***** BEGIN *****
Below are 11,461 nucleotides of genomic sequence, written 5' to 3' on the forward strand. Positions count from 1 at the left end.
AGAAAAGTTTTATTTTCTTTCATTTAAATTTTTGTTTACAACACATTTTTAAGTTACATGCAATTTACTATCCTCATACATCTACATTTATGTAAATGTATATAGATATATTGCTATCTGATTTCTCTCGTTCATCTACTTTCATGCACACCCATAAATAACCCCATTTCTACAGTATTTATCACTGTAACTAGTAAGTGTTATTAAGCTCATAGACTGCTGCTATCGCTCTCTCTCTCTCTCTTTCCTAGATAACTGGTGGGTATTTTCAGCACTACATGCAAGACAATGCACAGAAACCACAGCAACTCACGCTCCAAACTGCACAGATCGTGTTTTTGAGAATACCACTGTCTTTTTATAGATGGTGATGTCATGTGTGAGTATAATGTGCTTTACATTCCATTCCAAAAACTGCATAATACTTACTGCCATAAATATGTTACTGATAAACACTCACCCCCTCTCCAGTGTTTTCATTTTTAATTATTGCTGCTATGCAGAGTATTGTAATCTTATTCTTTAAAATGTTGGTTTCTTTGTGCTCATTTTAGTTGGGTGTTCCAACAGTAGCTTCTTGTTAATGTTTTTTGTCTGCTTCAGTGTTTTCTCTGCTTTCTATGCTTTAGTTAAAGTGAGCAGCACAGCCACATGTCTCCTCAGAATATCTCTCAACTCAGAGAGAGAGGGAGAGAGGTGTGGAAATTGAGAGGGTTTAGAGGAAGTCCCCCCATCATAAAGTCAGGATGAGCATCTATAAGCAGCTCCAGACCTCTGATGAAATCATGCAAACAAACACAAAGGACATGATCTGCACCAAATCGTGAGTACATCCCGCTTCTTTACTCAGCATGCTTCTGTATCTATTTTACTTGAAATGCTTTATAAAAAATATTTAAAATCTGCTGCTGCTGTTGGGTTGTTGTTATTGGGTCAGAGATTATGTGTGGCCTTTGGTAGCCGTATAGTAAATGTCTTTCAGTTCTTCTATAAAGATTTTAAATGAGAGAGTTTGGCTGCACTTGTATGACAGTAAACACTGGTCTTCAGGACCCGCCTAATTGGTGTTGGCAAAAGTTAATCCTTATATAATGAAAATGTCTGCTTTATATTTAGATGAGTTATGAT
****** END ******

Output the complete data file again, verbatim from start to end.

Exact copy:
Below are 11,461 nucleotides of genomic sequence, written 5' to 3' on the forward strand. Positions count from 1 at the left end.
AGAAAAGTTTTATTTTCTTTCATTTAAATTTTTGTTTACAACACATTTTTAAGTTACATGCAATTTACTATCCTCATACATCTACATTTATGTAAATGTATATAGATATATTGCTATCTGATTTCTCTCGTTCATCTACTTTCATGCACACCCATAAATAACCCCATTTCTACAGTATTTATCACTGTAACTAGTAAGTGTTATTAAGCTCATAGACTGCTGCTATCGCTCTCTCTCTCTCTCTTTCCTAGATAACTGGTGGGTATTTTCAGCACTACATGCAAGACAATGCACAGAAACCACAGCAACTCACGCTCCAAACTGCACAGATCGTGTTTTTGAGAATACCACTGTCTTTTTATAGATGGTGATGTCATGTGTGAGTATAATGTGCTTTACATTCCATTCCAAAAACTGCATAATACTTACTGCCATAAATATGTTACTGATAAACACTCACCCCCTCTCCAGTGTTTTCATTTTTAATTATTGCTGCTATGCAGAGTATTGTAATCTTATTCTTTAAAATGTTGGTTTCTTTGTGCTCATTTTAGTTGGGTGTTCCAACAGTAGCTTCTTGTTAATGTTTTTTGTCTGCTTCAGTGTTTTCTCTGCTTTCTATGCTTTAGTTAAAGTGAGCAGCACAGCCACATGTCTCCTCAGAATATCTCTCAACTCAGAGAGAGAGGGAGAGAGGTGTGGAAATTGAGAGGGTTTAGAGGAAGTCCCCCCATCATAAAGTCAGGATGAGCATCTATAAGCAGCTCCAGACCTCTGATGAAATCATGCAAACAAACACAAAGGACATGATCTGCACCAAATCGTGAGTACATCCCGCTTCTTTACTCAGCATGCTTCTGTATCTATTTTACTTGAAATGCTTTATAAAAAATATTTAAAATCTGCTGCTGCTGTTGGGTTGTTGTTATTGGGTCAGAGATTATGTGTGGCCTTTGGTAGCCGTATAGTAAATGTCTTTCAGTTCTTCTATAAAGATTTTAAATGAGAGAGTTTGGCTGCACTTGTATGACAGTAAACACTGGTCTTCAGGACCCGCCTAATTGGTGTTGGCAAAAGTTAATCCTTATATAATGAAAATGTCTGCTTTATATTTAGATGAGTTATGAT